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Two online gamers whose alleged dispute over a $1.50 Call of Duty WWII video game bet ultimately led police to fatally shoot a Kansas man not involved in the argument will make their first appearances in court Wednesday in a case of "swatting" that has drawn national attention.

Casey Viner, 18, of North College Hill, Ohio, and Shane Gaskill, 19, of Wichita, are charged with conspiracy to obstruct justice, wire fraud and other counts.

Viner allegedly became upset at Gaskill while playing the popular online game. Authorities say he then asked 25-year-old Tyler Barriss of Los Angeles to "swat" Gaskill, a form of retaliation sometimes used by gamers, who call police and make a false report to send first responders to an online opponent's address.

Barriss is accused of calling Wichita police from Los Angeles on Dec. 28 to report a shooting and kidnapping at a Wichita address. Authorities say Gaskill had provided the address to Viner and later to Barriss in a direct electronic message. But the location Gaskill gave was his old address and a police officer responding to the call fatally shot the new resident Andrew Finch, 28, after he opened the door.

Viner's defense attorney, Jim Pratt, declined comment. The attorneys for Gaskill and Barriss did not immediately respond to an email.

Viner and Gaskill have not been arrested and both were instead issued a summons to appear at Wednesday's hearing where a judge will decide whether they can remain free on bond. Both men are also likely to enter pleas, although at this stage of the proceedings the only plea a federal magistrate can accept is not guilty.

Barriss and Viner face federal charges of conspiracy to make false reports. Barriss also is charged with making false reports and hoaxes, cyberstalking, making interstate threats, making interstate threats to harm by fire and wire fraud. He will not be in court Wednesday.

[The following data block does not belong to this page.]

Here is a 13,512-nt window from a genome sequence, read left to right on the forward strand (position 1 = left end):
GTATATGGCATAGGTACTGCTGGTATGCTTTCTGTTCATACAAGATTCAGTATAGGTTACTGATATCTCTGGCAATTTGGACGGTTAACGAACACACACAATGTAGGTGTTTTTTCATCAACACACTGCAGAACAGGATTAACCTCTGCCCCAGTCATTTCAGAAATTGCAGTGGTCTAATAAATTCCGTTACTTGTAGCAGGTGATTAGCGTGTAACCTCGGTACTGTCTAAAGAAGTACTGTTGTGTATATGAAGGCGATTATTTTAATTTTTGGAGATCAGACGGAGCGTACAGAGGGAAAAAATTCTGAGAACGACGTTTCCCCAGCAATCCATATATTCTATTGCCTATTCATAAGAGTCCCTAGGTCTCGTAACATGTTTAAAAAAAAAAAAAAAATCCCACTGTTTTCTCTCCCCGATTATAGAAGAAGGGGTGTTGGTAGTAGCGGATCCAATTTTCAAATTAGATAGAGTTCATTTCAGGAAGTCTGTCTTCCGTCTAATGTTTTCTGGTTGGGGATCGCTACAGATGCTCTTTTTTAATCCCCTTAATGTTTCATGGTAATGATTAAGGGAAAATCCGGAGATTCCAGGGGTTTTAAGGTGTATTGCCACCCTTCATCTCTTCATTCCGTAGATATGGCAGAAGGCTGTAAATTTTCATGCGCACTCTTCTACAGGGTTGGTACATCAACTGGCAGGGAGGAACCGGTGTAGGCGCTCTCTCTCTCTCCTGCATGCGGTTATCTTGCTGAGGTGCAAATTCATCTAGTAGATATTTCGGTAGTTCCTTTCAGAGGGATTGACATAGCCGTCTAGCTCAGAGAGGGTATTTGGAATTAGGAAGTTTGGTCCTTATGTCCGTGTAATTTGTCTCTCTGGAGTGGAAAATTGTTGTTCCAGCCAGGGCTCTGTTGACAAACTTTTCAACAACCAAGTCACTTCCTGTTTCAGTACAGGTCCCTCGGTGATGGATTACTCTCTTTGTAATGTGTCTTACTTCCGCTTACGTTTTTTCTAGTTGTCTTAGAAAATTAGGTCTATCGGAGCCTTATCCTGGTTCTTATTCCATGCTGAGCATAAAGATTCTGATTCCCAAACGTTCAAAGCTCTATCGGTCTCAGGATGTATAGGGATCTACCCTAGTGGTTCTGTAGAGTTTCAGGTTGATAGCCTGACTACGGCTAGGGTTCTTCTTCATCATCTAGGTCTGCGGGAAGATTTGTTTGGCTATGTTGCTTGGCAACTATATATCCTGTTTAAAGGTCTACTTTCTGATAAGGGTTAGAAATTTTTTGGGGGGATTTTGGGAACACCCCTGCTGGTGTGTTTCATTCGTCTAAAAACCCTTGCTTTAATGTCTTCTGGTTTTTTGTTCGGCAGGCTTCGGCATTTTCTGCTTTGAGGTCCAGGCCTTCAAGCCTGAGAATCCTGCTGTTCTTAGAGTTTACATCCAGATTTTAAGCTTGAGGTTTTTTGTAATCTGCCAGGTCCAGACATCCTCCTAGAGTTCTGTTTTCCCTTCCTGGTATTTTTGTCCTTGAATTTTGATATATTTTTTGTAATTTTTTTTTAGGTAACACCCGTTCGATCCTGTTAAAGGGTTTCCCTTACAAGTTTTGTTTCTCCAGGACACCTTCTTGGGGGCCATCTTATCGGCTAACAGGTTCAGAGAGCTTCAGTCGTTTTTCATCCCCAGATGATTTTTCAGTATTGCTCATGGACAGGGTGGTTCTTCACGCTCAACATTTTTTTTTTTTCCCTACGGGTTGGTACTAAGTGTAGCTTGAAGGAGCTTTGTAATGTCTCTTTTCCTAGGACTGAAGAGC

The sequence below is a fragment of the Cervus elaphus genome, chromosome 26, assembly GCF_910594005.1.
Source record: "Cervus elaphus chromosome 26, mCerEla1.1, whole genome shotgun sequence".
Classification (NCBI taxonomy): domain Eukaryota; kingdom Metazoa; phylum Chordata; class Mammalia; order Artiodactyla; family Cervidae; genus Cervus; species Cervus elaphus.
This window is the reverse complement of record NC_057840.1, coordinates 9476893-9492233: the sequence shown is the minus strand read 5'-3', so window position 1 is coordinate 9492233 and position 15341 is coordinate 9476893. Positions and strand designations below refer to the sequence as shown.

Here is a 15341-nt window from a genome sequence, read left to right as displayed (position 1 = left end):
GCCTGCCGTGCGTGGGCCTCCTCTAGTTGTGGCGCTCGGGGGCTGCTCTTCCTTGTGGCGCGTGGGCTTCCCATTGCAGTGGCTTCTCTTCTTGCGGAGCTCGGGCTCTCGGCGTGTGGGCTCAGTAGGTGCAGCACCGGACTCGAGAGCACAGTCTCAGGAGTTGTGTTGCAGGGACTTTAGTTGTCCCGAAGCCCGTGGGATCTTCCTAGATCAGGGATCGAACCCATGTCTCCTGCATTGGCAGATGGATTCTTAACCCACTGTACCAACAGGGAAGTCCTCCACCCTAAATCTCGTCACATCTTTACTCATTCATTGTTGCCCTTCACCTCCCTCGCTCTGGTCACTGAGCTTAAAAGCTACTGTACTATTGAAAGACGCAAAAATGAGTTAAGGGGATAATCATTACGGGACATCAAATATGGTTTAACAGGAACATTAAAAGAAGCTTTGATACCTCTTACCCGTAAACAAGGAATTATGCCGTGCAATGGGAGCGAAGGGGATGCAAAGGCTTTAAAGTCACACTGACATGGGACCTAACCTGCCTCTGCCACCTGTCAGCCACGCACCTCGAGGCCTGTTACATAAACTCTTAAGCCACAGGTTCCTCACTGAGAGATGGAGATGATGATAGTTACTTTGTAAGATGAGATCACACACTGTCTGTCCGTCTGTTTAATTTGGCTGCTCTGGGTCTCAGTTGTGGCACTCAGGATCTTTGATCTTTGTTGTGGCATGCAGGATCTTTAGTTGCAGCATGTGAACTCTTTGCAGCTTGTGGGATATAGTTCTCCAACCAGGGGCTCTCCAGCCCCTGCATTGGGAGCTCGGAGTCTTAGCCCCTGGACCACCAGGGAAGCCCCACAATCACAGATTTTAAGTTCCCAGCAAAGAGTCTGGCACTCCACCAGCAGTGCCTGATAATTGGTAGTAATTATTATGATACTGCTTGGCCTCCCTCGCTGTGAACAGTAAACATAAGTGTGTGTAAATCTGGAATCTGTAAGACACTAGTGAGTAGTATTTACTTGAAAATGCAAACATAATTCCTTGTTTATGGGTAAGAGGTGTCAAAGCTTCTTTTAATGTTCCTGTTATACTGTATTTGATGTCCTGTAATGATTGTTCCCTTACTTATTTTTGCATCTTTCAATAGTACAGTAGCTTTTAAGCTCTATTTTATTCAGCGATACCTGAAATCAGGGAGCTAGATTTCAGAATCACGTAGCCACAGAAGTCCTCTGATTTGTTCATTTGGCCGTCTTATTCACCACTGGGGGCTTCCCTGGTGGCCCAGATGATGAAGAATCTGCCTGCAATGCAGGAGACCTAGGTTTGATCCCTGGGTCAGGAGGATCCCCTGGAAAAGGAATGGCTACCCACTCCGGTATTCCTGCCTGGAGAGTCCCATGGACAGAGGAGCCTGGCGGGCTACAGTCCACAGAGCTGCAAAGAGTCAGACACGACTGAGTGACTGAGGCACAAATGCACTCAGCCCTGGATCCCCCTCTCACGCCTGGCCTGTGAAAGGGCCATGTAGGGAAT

A first court appearance on the federal charges has not been set for Barriss because the Sedgwick County district attorney is going forward first with his case on the state charges, said Jim Cross, spokesman for the U.S. attorney's office in Kansas.

A German court has ordered a donkey's owners to pony up 5,800 euros ($6,800) to the driver of a pricy McLaren sports car to cover damage caused when the animal chomped the backside of the vehicle.

Police said that Vitus the donkey may have mistaken the orange McLaren parked next to his enclosure as a giant carrot when he bit the back, damaging the paint and a carbon-fiber piece.

The dpa news agency reported that the state court in Giessen on Thursday sided with the car owner, who filed the suit after the donkey owner refused reimbursement for the incident last September.

At the time, Local media reported the owner of the donkey refused to pay for the damage, telling the McLaren owner he should have picked a better parking place.

Pittsburgh Pirates infielder Jung Ho Kang received a suspended two-year prison sentence for fleeing the scene after crashing a car into a guardrail while driving under the influence of alcohol.

The sentence handed down Friday by the Seoul Central District Court was a heavier punishment than the 15 million won ($13,000) fine prosecutors had sought, but still clears the 29-year-old Kang to join the Pirates for the baseball season.

"I am sorry, and I am repenting a lot," Kang said after the ruling.

Kang was previously fined twice on drunk driving-related charges in 2009 and 2011. He is in the third year of a four-year, $11 million contract he signed with Pittsburgh in 2015 after a stellar eight-year career in South Korean professional baseball.

Pirates president Frank Coonelly said in a statement Friday that the team will work to secure Kang's work visa and sit down with him before deciding whether to discipline Kang.